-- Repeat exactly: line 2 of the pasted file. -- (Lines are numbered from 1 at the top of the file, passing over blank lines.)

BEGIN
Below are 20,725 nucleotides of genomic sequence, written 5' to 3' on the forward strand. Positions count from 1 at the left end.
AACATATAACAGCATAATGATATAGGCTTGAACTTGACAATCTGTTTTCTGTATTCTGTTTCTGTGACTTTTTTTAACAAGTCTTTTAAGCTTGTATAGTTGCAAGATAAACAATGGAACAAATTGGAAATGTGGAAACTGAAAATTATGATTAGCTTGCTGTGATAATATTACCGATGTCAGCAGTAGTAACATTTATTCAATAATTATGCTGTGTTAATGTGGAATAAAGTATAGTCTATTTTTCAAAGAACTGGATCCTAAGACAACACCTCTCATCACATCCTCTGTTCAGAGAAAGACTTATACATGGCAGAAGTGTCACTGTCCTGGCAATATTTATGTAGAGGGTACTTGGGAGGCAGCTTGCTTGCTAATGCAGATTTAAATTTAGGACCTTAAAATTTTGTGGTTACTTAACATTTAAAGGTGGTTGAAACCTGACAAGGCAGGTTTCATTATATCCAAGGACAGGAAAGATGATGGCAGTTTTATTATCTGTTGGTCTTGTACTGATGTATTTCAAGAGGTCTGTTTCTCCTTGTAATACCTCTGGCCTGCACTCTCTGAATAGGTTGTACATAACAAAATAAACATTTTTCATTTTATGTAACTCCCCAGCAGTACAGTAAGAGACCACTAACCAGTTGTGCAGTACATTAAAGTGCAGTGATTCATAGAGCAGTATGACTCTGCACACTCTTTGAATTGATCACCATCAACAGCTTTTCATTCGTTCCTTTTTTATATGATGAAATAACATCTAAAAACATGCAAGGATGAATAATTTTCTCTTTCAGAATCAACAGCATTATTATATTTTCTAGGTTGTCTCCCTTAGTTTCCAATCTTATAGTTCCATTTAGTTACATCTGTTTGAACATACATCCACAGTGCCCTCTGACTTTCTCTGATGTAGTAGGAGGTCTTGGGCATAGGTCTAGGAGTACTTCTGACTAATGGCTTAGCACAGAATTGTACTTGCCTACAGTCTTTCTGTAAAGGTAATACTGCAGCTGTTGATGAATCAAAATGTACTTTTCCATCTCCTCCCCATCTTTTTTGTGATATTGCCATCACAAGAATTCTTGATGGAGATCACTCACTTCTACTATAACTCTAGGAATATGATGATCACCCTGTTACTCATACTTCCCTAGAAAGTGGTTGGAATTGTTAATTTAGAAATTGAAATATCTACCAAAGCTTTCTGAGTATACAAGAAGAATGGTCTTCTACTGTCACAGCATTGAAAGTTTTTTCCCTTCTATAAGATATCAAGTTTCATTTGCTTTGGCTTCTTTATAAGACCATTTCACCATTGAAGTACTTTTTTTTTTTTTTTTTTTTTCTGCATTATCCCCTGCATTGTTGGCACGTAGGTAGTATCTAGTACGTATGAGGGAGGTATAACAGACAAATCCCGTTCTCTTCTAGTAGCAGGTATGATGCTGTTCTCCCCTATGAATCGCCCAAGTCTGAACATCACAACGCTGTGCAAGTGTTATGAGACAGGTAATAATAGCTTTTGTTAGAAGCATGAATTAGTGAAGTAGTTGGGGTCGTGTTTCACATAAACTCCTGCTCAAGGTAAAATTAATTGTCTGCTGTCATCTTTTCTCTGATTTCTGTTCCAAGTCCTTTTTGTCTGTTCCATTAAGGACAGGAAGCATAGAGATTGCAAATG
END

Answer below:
AACATATAACAGCATAATGATATAGGCTTGAACTTGACAATCTGTTTTCTGTATTCTGTTTCTGTGACTTTTTTTAACAAGTCTTTTAAGCTTGTATAGTTGCAAGATAAACAATGGAACAAATTGGAAATGTGGAAACTGAAAATTATGATTAGCTTGCTGTGATAATATTACCGATGTCAGCAGTAGTAACATTTATTCAATAATTATGCTGTGTTAATGTGGAATAAAGTATAGTCTATTTTTCAAAGAACTGGATCCTAAGACAACACCTCTCATCACATCCTCTGTTCAGAGAAAGACTTATACATGGCAGAAGTGTCACTGTCCTGGCAATATTTATGTAGAGGGTACTTGGGAGGCAGCTTGCTTGCTAATGCAGATTTAAATTTAGGACCTTAAAATTTTGTGGTTACTTAACATTTAAAGGTGGTTGAAACCTGACAAGGCAGGTTTCATTATATCCAAGGACAGGAAAGATGATGGCAGTTTTATTATCTGTTGGTCTTGTACTGATGTATTTCAAGAGGTCTGTTTCTCCTTGTAATACCTCTGGCCTGCACTCTCTGAATAGGTTGTACATAACAAAATAAACATTTTTCATTTTATGTAACTCCCCAGCAGTACAGTAAGAGACCACTAACCAGTTGTGCAGTACATTAAAGTGCAGTGATTCATAGAGCAGTATGACTCTGCACACTCTTTGAATTGATCACCATCAACAGCTTTTCATTCGTTCCTTTTTTATATGATGAAATAACATCTAAAAACATGCAAGGATGAATAATTTTCTCTTTCAGAATCAACAGCATTATTATATTTTCTAGGTTGTCTCCCTTAGTTTCCAATCTTATAGTTCCATTTAGTTACATCTGTTTGAACATACATCCACAGTGCCCTCTGACTTTCTCTGATGTAGTAGGAGGTCTTGGGCATAGGTCTAGGAGTACTTCTGACTAATGGCTTAGCACAGAATTGTACTTGCCTACAGTCTTTCTGTAAAGGTAATACTGCAGCTGTTGATGAATCAAAATGTACTTTTCCATCTCCTCCCCATCTTTTTTGTGATATTGCCATCACAAGAATTCTTGATGGAGATCACTCACTTCTACTATAACTCTAGGAATATGATGATCACCCTGTTACTCATACTTCCCTAGAAAGTGGTTGGAATTGTTAATTTAGAAATTGAAATATCTACCAAAGCTTTCTGAGTATACAAGAAGAATGGTCTTCTACTGTCACAGCATTGAAAGTTTTTTCCCTTCTATAAGATATCAAGTTTCATTTGCTTTGGCTTCTTTATAAGACCATTTCACCATTGAAGTACTTTTTTTTTTTTTTTTTTTTTCTGCATTATCCCCTGCATTGTTGGCACGTAGGTAGTATCTAGTACGTATGAGGGAGGTATAACAGACAAATCCCGTTCTCTTCTAGTAGCAGGTATGATGCTGTTCTCCCCTATGAATCGCCCAAGTCTGAACATCACAACGCTGTGCAAGTGTTATGAGACAGGTAATAATAGCTTTTGTTAGAAGCATGAATTAGTGAAGTAGTTGGGGTCGTGTTTCACATAAACTCCTGCTCAAGGTAAAATTAATTGTCTGCTGTCATCTTTTCTCTGATTTCTGTTCCAAGTCCTTTTTGTCTGTTCCATTAAGGACAGGAAGCATAGAGATTGCAAATG